Utah County clerk initially rejects Alpine School District split proposal; leaders to try again

The rejection came because board leaders submitted two options to divide the district, but the clerk will only certify one to potentially add to ballots.

(Francisco Kjolseth | The Salt Lake Tribune) Members of the Alpine School District Board of Education Ada Wilson, Joylin Lincoln, Dr. Mark Clement, and Sara Hacken, from left, during a meeting on Friday, June 30, 2023.

After deciding earlier this month to consider both a three-way version and a two-way version of dividing the Alpine School District, school board leaders backtracked Tuesday.

Now, they are opting to move forward with a single district reconfiguration proposal — a two-way split — which voters could see on ballots this November.

The decision came after board leaders learned that they could not submit more than one proposal to the Utah County Clerk for certification, a step that’s required to get a proposal before voters.

“[The county clerk] rejected them both on the grounds that we could only submit one for certification at this point,” said Rich Stowell, district spokesperson.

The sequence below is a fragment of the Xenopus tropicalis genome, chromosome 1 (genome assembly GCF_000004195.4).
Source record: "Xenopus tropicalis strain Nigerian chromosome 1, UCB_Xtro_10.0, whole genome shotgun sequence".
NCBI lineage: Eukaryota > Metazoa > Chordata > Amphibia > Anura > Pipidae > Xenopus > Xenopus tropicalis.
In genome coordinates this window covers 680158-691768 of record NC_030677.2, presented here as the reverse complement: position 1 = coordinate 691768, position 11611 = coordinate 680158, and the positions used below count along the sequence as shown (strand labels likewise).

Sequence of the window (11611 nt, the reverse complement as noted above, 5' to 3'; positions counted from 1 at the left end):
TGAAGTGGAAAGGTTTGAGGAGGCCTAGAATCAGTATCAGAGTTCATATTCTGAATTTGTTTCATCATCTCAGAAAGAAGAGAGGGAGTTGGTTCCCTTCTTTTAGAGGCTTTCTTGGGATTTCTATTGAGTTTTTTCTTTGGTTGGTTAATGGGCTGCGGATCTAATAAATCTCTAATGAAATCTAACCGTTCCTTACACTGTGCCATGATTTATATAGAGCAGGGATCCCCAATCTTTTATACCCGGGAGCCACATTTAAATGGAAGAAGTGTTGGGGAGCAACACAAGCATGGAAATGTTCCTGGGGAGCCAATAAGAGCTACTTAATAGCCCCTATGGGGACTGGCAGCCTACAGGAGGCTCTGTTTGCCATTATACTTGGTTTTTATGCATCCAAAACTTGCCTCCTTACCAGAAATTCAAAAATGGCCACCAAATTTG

The board now plans to solely resubmit its preferred two-way split proposal to the clerk. If certified, board leaders will still need to conduct a final vote on whether to proceed and include it on ballots. But none of that can happen until after a state-mandated 45-day public comment period passes, likely around mid-July.

(Christopher Cherrington | The Salt Lake Tribune)

The two-way split proposal was selected from a list of six potential redistricting options suggested by MGT, a Florida-based consulting firm hired to conduct a reconfiguration study. MGT representatives presented the options to Alpine school board members in late February.

MGT formally recommended in April that Alpine consider two, two-way split options to possibly include on ballots, but board members instead chose a three-way and two-way split earlier this month.

The remaining two-way split proposal that could potentially head to ballots this November divides the district in half. It would create one district to the west, composed of Saratoga Springs, Eagle Mountain, Cedar Fort and Fairfield.

Another district to the east would include Lehi, Orem, Vineyard, Lindon, Pleasant Grove, Alpine, Cedar Hills, Highland and American Fork.

According to MGT estimates, the eastern district would initially face a $14.5 million deficit. The western district would see an initial surplus of $27 million.

Pending certification, an additional board meeting will take place on May 28 at 6 p.m. to begin the 45-day public comment period. Two more public comment hearings will take place on June 11 and June 25.